By BosNewsLife Asia Service with reporting by BosNewsLife’s Stefan J. Bos

Dutch Queen Beatrix visits Brunei amid reported increased persecution of Christians.

BANDAR SERI BEGAWAN (BosNewsLife)– Dutch Queen Beatrix has begun a two-day visit to Brunei, focusing on expanding economic relations despite concerns about the reported increased persecution of minority Christians in the gas and oil rich Islamic mini-state.

Accompanied by Crown Prince Willem-Alexander, Princess Máxima and a trade delegation of Dutch companies, the queen was laughing when meeting the 66-year-old Sultan Hassanal Bolkiah in what is the world’s largest palace.

With energy giant Shell hoping to extend its foot print in Brunei’s extensive oil and gas fields, the monarch was not expected to make comments on more sensitive religious rights issues.

Well-informed Open Doors, a Netherlands-based Christian relief group, said ahead of her visit that the sultan announced preparations for an ‘Islamic Criminal Law’ to “complicate the situation for the Christian minority further, especially those known to have converted.”

The planned legislation was not expected to receive much opposition from the rubber-stamp parliament, which the sultan reopened in 2004 some 20 years after it was suspended.


Already, “Churches must register, but requests are frequently ignored by officials,” said Open Doors, which has close contacts with local Christians. “Registered churches are closely monitored and services are attended by government informants. They are prohibited from taking in seekers [in the Christian faith] and converts from the local population,” the group added.

Those who violate the rules reportedly face church closure and possible imprisonment for the pastor. “Because of these restrictions, believers from a Muslim background are often isolated and neglected,” Open Doors said.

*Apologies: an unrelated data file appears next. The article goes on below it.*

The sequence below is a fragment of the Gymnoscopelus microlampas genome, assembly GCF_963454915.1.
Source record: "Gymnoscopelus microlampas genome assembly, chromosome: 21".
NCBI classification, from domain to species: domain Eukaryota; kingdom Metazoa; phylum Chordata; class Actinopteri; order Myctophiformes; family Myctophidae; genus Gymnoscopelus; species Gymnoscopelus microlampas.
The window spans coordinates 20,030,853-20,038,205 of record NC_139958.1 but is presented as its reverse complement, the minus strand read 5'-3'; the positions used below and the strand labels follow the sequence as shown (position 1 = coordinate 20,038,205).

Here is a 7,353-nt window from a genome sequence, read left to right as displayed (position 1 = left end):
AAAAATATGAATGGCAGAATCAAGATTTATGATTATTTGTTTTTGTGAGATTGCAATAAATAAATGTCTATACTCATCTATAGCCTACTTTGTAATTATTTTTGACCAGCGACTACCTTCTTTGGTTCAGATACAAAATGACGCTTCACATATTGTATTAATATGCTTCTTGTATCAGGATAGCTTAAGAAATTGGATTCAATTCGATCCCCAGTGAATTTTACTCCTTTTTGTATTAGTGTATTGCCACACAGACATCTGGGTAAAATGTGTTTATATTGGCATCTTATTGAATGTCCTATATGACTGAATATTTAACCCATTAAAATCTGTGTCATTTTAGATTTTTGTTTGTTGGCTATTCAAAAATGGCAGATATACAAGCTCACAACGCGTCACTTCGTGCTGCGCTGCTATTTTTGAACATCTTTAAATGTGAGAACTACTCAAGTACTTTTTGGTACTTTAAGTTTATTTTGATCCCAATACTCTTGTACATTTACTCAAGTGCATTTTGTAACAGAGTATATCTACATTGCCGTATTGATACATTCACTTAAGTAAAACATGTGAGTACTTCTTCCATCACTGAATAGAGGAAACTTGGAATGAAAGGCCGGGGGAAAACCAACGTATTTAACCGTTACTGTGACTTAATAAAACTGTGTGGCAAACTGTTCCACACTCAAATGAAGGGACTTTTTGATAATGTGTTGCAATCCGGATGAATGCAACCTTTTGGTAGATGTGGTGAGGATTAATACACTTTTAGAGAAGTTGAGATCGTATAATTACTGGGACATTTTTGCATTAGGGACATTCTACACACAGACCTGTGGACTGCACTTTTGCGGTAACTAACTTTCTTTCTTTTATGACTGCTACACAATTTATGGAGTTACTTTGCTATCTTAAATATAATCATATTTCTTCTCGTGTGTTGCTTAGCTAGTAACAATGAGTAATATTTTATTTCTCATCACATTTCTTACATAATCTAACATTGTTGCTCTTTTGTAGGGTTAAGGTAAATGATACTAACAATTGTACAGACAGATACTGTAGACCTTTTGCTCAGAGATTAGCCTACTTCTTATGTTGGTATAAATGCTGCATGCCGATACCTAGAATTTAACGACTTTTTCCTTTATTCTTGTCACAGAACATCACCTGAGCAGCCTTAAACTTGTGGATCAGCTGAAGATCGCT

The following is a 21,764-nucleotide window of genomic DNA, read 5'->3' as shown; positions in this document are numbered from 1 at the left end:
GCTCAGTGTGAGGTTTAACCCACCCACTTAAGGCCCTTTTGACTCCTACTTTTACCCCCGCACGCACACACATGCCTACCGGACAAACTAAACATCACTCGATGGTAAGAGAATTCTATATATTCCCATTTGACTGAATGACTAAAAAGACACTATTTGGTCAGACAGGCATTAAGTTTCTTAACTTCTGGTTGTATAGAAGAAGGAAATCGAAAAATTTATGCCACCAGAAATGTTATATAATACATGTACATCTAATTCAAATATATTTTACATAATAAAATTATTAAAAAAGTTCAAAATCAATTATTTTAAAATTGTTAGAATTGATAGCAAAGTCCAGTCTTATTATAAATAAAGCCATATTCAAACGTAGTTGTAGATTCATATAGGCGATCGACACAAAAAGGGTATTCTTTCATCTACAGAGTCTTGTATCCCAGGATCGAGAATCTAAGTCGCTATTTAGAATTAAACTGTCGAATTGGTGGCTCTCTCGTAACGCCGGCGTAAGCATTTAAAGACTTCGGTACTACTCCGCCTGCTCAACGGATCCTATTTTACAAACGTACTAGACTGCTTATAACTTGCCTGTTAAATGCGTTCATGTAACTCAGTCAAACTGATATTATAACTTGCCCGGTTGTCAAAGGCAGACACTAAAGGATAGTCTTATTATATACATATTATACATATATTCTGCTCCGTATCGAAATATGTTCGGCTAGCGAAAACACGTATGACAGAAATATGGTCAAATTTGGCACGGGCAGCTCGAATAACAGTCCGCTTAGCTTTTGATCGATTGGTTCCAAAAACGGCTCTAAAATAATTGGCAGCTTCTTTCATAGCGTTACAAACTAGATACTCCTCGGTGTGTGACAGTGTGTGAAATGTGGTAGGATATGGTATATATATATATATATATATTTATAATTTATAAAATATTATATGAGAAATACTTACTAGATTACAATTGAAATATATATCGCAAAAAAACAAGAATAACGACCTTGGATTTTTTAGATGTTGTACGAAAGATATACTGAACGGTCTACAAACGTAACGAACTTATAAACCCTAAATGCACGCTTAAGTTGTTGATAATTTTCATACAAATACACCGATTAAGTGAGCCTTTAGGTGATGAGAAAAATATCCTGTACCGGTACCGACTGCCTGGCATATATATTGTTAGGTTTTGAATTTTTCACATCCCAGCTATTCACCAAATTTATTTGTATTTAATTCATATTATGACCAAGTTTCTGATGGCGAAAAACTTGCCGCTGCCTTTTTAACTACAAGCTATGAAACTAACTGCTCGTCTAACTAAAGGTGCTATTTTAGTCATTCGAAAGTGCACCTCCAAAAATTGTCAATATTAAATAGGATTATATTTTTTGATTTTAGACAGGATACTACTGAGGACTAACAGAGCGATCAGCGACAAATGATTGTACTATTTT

“Christians face discrimination in the workplace and are ineligible for top positions in the government.”

Additionally, “No foreign Christian workers are permitted” Open Doors said, referring to for instance missionaries, while “importing Bibles and Christian literature is illegal for ministry”, though “not for personal purposes.”

Locals in this state of 400,000 people have little opportunity to learn about Christianity, with religious instruction in all schools, including the six Christian schools, in Islam alone, Christians said.


It is part of wider policy of the sultan who in 1991 introduced the conservative ideology ‘Malay Muslim Monarchy’, which presented the monarchy as the defender of the faith.

The ideology was also seen as pre-empting calls for democratization and critics have said it alienated Brunei’s large Chinese and expatriate communities, many of whom are Christians.

“Most Christians in Brunei are expatriates and migrants are allowed to practice their faith, but not to share it with Malays, the major people group in Brunei,” Open Doors noted.

There are an estimated 40,000 Christians in Brunei, which ranks 28 on the Open Doors annual World Watch List (WWL) of 50 nations, where it claims Christians suffer most for their faith.

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  1. stefan j bos

    Too bad many of your facts are wrong or are being twisted. no one from any faiths in Brunei are being persecuted unless they broke the law. Open Doors, where ever it got the news have it hyped up. This news is focusing too much on Christianity as if there are only two faiths in Brunei. well boo-hoo to you, there are also other religions being practiced in Brunei.